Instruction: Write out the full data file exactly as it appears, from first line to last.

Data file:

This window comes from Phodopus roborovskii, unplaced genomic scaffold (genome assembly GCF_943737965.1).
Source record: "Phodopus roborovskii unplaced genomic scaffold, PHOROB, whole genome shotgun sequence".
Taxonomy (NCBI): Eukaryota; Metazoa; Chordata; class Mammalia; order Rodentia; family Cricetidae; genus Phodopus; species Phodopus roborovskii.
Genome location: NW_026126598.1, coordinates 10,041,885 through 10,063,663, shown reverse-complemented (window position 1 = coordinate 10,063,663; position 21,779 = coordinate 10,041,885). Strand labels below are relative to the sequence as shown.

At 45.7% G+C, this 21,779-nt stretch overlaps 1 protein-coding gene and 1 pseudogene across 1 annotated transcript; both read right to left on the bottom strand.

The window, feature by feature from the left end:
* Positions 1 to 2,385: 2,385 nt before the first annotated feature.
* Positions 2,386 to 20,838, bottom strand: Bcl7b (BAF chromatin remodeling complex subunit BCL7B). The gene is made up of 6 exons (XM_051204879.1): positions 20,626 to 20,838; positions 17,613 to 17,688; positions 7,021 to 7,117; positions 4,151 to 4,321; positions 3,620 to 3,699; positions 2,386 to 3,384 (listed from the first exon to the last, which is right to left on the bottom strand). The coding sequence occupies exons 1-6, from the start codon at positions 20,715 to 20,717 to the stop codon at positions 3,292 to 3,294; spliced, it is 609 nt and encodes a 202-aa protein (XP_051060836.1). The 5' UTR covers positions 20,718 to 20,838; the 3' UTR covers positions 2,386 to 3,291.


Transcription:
This window comes from Phodopus roborovskii, unplaced genomic scaffold (genome assembly GCF_943737965.1).
Source record: "Phodopus roborovskii unplaced genomic scaffold, PHOROB, whole genome shotgun sequence".
Taxonomy (NCBI): Eukaryota; Metazoa; Chordata; class Mammalia; order Rodentia; family Cricetidae; genus Phodopus; species Phodopus roborovskii.
Genome location: NW_026126598.1, coordinates 10,041,885 through 10,063,663, shown reverse-complemented (window position 1 = coordinate 10,063,663; position 21,779 = coordinate 10,041,885). Strand labels below are relative to the sequence as shown.

At 45.7% G+C, this 21,779-nt stretch overlaps 1 protein-coding gene and 1 pseudogene across 1 annotated transcript; both read right to left on the bottom strand.

The window, feature by feature from the left end:
* Positions 1 to 2,385: 2,385 nt before the first annotated feature.
* Positions 2,386 to 20,838, bottom strand: Bcl7b (BAF chromatin remodeling complex subunit BCL7B). The gene is made up of 6 exons (XM_051204879.1): positions 20,626 to 20,838; positions 17,613 to 17,688; positions 7,021 to 7,117; positions 4,151 to 4,321; positions 3,620 to 3,699; positions 2,386 to 3,384 (listed from the first exon to the last, which is right to left on the bottom strand). The coding sequence occupies exons 1-6, from the start codon at positions 20,715 to 20,717 to the stop codon at positions 3,292 to 3,294; spliced, it is 609 nt and encodes a 202-aa protein (XP_051060836.1). The 5' UTR covers positions 20,718 to 20,838; the 3' UTR covers positions 2,386 to 3,291.